For the talent, one pro is perhaps obvious. They’re able to reach larger audiences in a world where rom-coms rarely get theater releases anymore and the streaming landscape is so fractured. Holiday programming’s reliable numbers are a ratings story every year, it seems. So far, 2022 is no different. Nothing has been tied up with a bow yet, but by early December, Hallmark’s films were averaging two million viewers each, according to Decider.

There’s also a participatory element actors may be looking for at a certain point in their careers.  As Lisa Hamilton Daly, the executive vice president of programming for Hallmark Media told me over email, “In the grand scheme of things, we are a small shop and our talent is our most valuable commodity, so we take a lot of care to make them feel valued and welcome; we want them to feel seen and heard, and we invite their creative input.”

Peete, who has executive produced The Christmas Doctor and A Family Christmas Gift, among others, added, “It was the respect for my body of work, for my career. They didn’t make me audition.”

There’s a similar homespun bent at Lifetime. Tanya Lopez, the network’s executive vice president who heads up scripted content, says a lot of the storylines audiences see onscreen comes directly from the actors, especially when it comes to the marquee names. Tony-award winner Ali Stroker was able to make adjustments to the script that felt true to her life in a wheelchair for her role in Christmas Ever After. But, Lopez added, it didn’t have to “feel like an after-school special… It was a Christmas movie and she was the love interest.”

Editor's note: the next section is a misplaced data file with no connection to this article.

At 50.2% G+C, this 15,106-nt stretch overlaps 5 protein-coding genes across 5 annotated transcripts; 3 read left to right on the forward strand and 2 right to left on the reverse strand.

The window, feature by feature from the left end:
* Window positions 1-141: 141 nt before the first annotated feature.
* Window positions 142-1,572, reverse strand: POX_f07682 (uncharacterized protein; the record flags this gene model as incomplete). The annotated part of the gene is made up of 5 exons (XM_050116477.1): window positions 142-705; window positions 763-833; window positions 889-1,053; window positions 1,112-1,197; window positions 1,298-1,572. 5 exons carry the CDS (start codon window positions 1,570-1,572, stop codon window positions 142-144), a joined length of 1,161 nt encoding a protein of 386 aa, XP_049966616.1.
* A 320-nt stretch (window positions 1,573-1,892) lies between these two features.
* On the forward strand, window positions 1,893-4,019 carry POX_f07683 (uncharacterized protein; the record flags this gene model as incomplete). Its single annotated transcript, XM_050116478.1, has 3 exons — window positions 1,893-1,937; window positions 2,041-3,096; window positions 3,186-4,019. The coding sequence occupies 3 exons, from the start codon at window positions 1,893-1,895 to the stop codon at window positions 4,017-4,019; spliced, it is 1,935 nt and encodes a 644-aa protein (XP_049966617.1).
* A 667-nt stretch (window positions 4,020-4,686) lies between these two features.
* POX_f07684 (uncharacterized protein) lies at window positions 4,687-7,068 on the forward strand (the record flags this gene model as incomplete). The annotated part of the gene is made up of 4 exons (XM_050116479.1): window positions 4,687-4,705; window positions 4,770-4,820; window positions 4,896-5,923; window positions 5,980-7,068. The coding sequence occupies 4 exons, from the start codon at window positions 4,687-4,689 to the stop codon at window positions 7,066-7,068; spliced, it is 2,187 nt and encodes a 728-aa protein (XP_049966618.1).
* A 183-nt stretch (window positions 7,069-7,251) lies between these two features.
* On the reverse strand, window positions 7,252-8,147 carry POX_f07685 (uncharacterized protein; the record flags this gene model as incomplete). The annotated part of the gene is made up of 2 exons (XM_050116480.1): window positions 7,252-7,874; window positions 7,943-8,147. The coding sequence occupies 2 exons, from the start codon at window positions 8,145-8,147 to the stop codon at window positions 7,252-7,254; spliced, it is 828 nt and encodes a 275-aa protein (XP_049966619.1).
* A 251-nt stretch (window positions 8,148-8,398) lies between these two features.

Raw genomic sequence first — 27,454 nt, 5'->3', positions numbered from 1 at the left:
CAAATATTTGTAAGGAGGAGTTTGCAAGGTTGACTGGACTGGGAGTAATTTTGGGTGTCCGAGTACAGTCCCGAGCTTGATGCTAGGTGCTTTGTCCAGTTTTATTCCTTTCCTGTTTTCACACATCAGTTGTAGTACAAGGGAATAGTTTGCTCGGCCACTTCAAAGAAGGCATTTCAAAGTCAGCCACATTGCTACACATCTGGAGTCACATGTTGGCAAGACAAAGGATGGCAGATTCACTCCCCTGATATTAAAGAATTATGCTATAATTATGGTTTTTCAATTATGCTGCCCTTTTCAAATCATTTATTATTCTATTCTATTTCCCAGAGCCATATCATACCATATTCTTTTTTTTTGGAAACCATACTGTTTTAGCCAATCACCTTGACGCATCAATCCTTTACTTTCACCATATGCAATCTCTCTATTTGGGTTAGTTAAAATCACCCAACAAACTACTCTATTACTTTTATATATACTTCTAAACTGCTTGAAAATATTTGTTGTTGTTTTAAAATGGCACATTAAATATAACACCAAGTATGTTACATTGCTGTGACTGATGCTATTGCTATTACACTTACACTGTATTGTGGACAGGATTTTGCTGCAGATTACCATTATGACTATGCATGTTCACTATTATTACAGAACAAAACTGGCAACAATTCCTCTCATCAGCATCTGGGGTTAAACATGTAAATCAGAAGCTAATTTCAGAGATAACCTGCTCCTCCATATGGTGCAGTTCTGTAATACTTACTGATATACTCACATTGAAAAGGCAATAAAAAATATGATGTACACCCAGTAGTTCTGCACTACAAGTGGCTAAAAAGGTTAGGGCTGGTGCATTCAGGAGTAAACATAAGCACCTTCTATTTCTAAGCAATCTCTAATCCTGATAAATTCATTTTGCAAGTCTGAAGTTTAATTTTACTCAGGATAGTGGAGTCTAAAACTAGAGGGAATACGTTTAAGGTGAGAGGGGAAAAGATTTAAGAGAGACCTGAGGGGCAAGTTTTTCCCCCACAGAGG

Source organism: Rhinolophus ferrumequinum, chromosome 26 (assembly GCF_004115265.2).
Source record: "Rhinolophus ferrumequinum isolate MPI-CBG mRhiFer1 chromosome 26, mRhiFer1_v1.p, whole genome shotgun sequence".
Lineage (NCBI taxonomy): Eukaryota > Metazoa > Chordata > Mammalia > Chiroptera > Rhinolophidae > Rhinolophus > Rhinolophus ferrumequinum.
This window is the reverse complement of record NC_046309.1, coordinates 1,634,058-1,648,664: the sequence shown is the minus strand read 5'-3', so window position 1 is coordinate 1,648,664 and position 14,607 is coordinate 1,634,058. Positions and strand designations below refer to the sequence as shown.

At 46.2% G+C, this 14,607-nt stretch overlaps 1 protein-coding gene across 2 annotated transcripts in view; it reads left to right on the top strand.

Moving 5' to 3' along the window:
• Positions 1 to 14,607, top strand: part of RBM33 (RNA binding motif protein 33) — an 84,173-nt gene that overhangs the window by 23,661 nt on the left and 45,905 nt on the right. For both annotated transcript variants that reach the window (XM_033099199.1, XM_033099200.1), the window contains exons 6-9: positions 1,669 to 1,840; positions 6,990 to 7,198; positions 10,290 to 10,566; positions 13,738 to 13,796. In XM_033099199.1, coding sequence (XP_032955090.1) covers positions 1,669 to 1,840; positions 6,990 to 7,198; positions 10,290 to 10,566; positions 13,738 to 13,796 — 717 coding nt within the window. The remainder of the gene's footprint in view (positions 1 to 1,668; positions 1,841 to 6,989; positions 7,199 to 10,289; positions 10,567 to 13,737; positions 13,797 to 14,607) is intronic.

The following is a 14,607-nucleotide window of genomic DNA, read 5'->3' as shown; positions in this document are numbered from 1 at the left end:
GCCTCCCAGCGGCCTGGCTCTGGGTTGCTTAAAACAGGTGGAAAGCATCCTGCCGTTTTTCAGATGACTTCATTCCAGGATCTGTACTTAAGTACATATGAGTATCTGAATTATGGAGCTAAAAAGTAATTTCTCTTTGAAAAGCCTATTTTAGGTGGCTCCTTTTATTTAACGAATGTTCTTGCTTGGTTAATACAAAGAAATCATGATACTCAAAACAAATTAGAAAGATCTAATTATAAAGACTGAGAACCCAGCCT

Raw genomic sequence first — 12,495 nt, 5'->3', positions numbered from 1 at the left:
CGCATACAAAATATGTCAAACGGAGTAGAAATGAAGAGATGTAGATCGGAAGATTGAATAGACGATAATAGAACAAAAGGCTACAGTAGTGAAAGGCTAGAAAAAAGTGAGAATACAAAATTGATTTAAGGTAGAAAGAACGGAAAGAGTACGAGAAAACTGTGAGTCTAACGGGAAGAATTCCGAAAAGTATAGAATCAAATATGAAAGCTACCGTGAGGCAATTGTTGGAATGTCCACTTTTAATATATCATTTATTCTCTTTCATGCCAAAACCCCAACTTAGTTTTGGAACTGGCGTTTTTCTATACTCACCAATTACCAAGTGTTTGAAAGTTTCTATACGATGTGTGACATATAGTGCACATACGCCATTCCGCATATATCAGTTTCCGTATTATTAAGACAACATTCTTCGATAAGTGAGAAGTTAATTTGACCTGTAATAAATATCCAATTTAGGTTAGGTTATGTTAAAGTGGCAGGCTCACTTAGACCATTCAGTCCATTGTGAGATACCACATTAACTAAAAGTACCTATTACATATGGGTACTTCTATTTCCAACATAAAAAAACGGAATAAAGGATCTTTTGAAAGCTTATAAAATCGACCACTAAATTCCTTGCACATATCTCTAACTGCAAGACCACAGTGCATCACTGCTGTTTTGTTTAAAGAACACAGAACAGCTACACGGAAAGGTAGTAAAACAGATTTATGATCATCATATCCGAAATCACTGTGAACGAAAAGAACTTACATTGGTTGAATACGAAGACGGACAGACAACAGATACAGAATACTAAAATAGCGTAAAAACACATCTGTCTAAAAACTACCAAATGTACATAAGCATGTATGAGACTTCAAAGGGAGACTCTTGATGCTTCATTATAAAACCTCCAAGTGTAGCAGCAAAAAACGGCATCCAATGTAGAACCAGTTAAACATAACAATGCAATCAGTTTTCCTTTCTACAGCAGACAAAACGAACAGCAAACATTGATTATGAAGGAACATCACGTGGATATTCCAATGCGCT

And when Lifetime was in talks with Kelly Rowland about potential films, she inspired what would become one of the most popular holiday films on the network. Lopez’s team and Rowland met one recent February, and Rowland was still traumatized from the panic of hosting her entire family, nieces, and nephews, and all, for Christmas in her newly decorated home—newly decorated in white from top to bottom.